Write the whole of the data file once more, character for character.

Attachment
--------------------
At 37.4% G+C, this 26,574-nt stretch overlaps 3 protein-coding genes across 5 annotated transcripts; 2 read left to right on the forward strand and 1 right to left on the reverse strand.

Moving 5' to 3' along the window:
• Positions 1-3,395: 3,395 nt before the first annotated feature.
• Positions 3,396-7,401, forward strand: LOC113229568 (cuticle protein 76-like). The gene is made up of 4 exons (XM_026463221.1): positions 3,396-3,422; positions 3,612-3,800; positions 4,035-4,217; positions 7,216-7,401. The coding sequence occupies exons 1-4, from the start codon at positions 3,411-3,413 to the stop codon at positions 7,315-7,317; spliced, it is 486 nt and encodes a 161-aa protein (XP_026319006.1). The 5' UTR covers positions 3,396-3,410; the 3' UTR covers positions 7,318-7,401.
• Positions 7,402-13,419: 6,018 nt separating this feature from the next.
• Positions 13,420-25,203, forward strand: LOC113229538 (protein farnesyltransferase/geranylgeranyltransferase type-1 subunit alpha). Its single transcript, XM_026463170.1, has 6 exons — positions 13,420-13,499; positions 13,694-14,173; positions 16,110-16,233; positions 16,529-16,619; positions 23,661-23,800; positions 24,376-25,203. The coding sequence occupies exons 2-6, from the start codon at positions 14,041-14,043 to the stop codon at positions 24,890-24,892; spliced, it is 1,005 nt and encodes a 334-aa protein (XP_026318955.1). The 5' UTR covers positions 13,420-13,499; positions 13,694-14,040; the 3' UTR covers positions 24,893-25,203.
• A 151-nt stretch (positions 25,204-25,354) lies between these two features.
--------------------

At 37.4% G+C, this 26,574-nt stretch overlaps 3 protein-coding genes across 5 annotated transcripts; 2 read left to right on the forward strand and 1 right to left on the reverse strand.

Moving 5' to 3' along the window:
• Positions 1-3,395: 3,395 nt before the first annotated feature.
• Positions 3,396-7,401, forward strand: LOC113229568 (cuticle protein 76-like). The gene is made up of 4 exons (XM_026463221.1): positions 3,396-3,422; positions 3,612-3,800; positions 4,035-4,217; positions 7,216-7,401. The coding sequence occupies exons 1-4, from the start codon at positions 3,411-3,413 to the stop codon at positions 7,315-7,317; spliced, it is 486 nt and encodes a 161-aa protein (XP_026319006.1). The 5' UTR covers positions 3,396-3,410; the 3' UTR covers positions 7,318-7,401.
• Positions 7,402-13,419: 6,018 nt separating this feature from the next.
• Positions 13,420-25,203, forward strand: LOC113229538 (protein farnesyltransferase/geranylgeranyltransferase type-1 subunit alpha). Its single transcript, XM_026463170.1, has 6 exons — positions 13,420-13,499; positions 13,694-14,173; positions 16,110-16,233; positions 16,529-16,619; positions 23,661-23,800; positions 24,376-25,203. The coding sequence occupies exons 2-6, from the start codon at positions 14,041-14,043 to the stop codon at positions 24,890-24,892; spliced, it is 1,005 nt and encodes a 334-aa protein (XP_026318955.1). The 5' UTR covers positions 13,420-13,499; positions 13,694-14,040; the 3' UTR covers positions 24,893-25,203.
• A 151-nt stretch (positions 25,204-25,354) lies between these two features.